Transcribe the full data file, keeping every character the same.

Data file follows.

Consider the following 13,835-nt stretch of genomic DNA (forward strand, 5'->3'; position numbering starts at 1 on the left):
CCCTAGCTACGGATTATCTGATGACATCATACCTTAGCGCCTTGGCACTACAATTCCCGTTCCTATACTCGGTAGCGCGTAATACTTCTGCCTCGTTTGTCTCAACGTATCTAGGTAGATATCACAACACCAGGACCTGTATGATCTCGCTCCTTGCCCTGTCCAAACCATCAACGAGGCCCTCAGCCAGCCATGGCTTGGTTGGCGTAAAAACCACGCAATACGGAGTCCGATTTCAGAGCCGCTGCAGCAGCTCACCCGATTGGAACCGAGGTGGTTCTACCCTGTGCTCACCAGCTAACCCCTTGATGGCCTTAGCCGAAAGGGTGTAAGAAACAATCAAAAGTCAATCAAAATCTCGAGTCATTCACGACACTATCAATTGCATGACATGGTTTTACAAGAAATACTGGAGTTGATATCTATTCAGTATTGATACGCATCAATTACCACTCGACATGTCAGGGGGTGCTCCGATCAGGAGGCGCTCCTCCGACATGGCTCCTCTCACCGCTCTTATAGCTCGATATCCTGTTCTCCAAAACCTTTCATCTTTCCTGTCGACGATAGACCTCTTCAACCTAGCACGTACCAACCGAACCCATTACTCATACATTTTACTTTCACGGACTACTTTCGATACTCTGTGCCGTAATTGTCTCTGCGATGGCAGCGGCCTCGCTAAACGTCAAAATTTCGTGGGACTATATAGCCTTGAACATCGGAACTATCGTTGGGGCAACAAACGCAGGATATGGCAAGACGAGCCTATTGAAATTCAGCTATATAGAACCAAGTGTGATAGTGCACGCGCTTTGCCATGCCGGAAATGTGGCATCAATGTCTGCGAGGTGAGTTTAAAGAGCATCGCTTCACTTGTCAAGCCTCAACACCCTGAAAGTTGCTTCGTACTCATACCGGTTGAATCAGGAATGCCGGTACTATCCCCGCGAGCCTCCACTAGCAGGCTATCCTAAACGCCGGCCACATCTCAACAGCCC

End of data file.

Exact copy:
Consider the following 13,835-nt stretch of genomic DNA (forward strand, 5'->3'; position numbering starts at 1 on the left):
CCCTAGCTACGGATTATCTGATGACATCATACCTTAGCGCCTTGGCACTACAATTCCCGTTCCTATACTCGGTAGCGCGTAATACTTCTGCCTCGTTTGTCTCAACGTATCTAGGTAGATATCACAACACCAGGACCTGTATGATCTCGCTCCTTGCCCTGTCCAAACCATCAACGAGGCCCTCAGCCAGCCATGGCTTGGTTGGCGTAAAAACCACGCAATACGGAGTCCGATTTCAGAGCCGCTGCAGCAGCTCACCCGATTGGAACCGAGGTGGTTCTACCCTGTGCTCACCAGCTAACCCCTTGATGGCCTTAGCCGAAAGGGTGTAAGAAACAATCAAAAGTCAATCAAAATCTCGAGTCATTCACGACACTATCAATTGCATGACATGGTTTTACAAGAAATACTGGAGTTGATATCTATTCAGTATTGATACGCATCAATTACCACTCGACATGTCAGGGGGTGCTCCGATCAGGAGGCGCTCCTCCGACATGGCTCCTCTCACCGCTCTTATAGCTCGATATCCTGTTCTCCAAAACCTTTCATCTTTCCTGTCGACGATAGACCTCTTCAACCTAGCACGTACCAACCGAACCCATTACTCATACATTTTACTTTCACGGACTACTTTCGATACTCTGTGCCGTAATTGTCTCTGCGATGGCAGCGGCCTCGCTAAACGTCAAAATTTCGTGGGACTATATAGCCTTGAACATCGGAACTATCGTTGGGGCAACAAACGCAGGATATGGCAAGACGAGCCTATTGAAATTCAGCTATATAGAACCAAGTGTGATAGTGCACGCGCTTTGCCATGCCGGAAATGTGGCATCAATGTCTGCGAGGTGAGTTTAAAGAGCATCGCTTCACTTGTCAAGCCTCAACACCCTGAAAGTTGCTTCGTACTCATACCGGTTGAATCAGGAATGCCGGTACTATCCCCGCGAGCCTCCACTAGCAGGCTATCCTAAACGCCGGCCACATCTCAACAGCCC